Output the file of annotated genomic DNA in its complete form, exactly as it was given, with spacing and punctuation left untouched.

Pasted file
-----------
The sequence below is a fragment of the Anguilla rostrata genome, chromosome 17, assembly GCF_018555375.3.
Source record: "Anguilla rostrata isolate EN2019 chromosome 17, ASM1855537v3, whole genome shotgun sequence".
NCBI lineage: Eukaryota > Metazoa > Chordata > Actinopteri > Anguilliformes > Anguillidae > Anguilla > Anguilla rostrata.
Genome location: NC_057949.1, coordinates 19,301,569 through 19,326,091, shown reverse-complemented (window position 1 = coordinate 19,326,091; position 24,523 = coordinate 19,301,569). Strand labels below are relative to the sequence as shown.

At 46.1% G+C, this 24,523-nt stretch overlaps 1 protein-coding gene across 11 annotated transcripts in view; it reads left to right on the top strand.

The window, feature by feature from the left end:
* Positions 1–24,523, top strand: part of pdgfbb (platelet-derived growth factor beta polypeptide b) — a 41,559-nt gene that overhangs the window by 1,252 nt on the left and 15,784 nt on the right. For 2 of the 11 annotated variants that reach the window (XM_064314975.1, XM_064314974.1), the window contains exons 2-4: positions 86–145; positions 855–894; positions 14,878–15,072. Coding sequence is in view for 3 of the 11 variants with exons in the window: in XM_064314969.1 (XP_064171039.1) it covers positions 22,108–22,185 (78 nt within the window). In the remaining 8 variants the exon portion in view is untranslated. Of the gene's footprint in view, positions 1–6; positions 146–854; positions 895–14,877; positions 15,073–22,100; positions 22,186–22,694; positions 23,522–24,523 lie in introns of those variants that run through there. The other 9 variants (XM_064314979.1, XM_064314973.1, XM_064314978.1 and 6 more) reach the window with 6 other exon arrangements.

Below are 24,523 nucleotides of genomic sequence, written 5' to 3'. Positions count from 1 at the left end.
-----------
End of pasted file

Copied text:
The sequence below is a fragment of the Anguilla rostrata genome, chromosome 17, assembly GCF_018555375.3.
Source record: "Anguilla rostrata isolate EN2019 chromosome 17, ASM1855537v3, whole genome shotgun sequence".
NCBI lineage: Eukaryota > Metazoa > Chordata > Actinopteri > Anguilliformes > Anguillidae > Anguilla > Anguilla rostrata.
Genome location: NC_057949.1, coordinates 19,301,569 through 19,326,091, shown reverse-complemented (window position 1 = coordinate 19,326,091; position 24,523 = coordinate 19,301,569). Strand labels below are relative to the sequence as shown.

At 46.1% G+C, this 24,523-nt stretch overlaps 1 protein-coding gene across 11 annotated transcripts in view; it reads left to right on the top strand.

The window, feature by feature from the left end:
* Positions 1–24,523, top strand: part of pdgfbb (platelet-derived growth factor beta polypeptide b) — a 41,559-nt gene that overhangs the window by 1,252 nt on the left and 15,784 nt on the right. For 2 of the 11 annotated variants that reach the window (XM_064314975.1, XM_064314974.1), the window contains exons 2-4: positions 86–145; positions 855–894; positions 14,878–15,072. Coding sequence is in view for 3 of the 11 variants with exons in the window: in XM_064314969.1 (XP_064171039.1) it covers positions 22,108–22,185 (78 nt within the window). In the remaining 8 variants the exon portion in view is untranslated. Of the gene's footprint in view, positions 1–6; positions 146–854; positions 895–14,877; positions 15,073–22,100; positions 22,186–22,694; positions 23,522–24,523 lie in introns of those variants that run through there. The other 9 variants (XM_064314979.1, XM_064314973.1, XM_064314978.1 and 6 more) reach the window with 6 other exon arrangements.

Below are 24,523 nucleotides of genomic sequence, written 5' to 3'. Positions count from 1 at the left end.